One of my favorite aspects of math is how, in many cases, we developed new tools to account for the limitations and inefficiencies of the old ones. One of my favorite parts of math education is how we can highlight those inefficiencies with a well-posed problem and justify the use of new tools.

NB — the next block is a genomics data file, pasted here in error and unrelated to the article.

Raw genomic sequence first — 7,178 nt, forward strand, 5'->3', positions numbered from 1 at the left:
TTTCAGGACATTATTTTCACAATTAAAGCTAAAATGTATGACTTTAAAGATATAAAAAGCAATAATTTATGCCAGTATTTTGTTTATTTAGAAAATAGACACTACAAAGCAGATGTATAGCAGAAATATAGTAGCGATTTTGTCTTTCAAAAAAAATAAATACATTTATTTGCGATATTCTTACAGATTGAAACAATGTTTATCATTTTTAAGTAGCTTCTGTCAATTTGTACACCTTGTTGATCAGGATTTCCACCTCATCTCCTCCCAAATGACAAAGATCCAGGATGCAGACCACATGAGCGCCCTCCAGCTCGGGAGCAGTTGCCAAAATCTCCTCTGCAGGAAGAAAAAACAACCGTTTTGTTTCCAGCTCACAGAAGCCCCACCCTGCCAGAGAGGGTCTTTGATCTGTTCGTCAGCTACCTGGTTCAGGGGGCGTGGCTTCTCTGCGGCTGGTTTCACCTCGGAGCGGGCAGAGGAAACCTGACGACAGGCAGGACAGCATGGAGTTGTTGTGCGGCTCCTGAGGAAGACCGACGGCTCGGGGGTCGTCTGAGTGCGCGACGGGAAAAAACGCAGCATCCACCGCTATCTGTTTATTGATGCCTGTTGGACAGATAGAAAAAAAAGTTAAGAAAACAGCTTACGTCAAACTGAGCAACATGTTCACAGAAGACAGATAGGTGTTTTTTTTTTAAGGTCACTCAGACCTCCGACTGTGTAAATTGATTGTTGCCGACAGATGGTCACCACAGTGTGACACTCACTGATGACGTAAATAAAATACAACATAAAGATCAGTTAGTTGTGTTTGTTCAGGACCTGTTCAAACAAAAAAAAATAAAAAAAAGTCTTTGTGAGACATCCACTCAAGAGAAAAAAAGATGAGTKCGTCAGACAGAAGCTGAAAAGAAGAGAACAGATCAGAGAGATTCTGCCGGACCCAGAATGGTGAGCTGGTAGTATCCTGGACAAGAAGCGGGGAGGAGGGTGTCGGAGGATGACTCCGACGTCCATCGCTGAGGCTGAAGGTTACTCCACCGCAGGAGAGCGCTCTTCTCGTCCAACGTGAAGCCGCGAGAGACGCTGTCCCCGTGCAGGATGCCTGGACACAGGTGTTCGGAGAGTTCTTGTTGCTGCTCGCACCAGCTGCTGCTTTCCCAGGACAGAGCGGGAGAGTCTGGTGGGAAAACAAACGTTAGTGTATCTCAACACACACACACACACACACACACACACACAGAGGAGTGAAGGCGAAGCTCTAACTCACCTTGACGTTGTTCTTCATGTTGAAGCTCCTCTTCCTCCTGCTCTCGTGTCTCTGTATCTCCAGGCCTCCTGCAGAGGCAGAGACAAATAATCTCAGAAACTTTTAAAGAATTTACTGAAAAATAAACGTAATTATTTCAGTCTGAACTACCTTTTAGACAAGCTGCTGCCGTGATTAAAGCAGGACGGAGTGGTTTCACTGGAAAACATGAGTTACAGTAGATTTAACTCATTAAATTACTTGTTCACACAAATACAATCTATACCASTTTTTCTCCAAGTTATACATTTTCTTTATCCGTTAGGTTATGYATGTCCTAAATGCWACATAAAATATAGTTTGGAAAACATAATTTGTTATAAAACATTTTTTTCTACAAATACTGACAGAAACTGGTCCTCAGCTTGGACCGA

For instance, let’s say some students are awesome at calculating the slope between (-2, 5) and (1, 11) by counting unit squares by hand and then dividing. (ie. “Three over, six up. The slope is two.”) Unhelpful High School Teacher teaches them the slope formula, assigns them the same kind of problems, and punishes the students who don’t use the newer tool even though the older tool is easier. Helpful High School Teacher asks the students to find the slope between (-2, 5) and (999998, 2000005).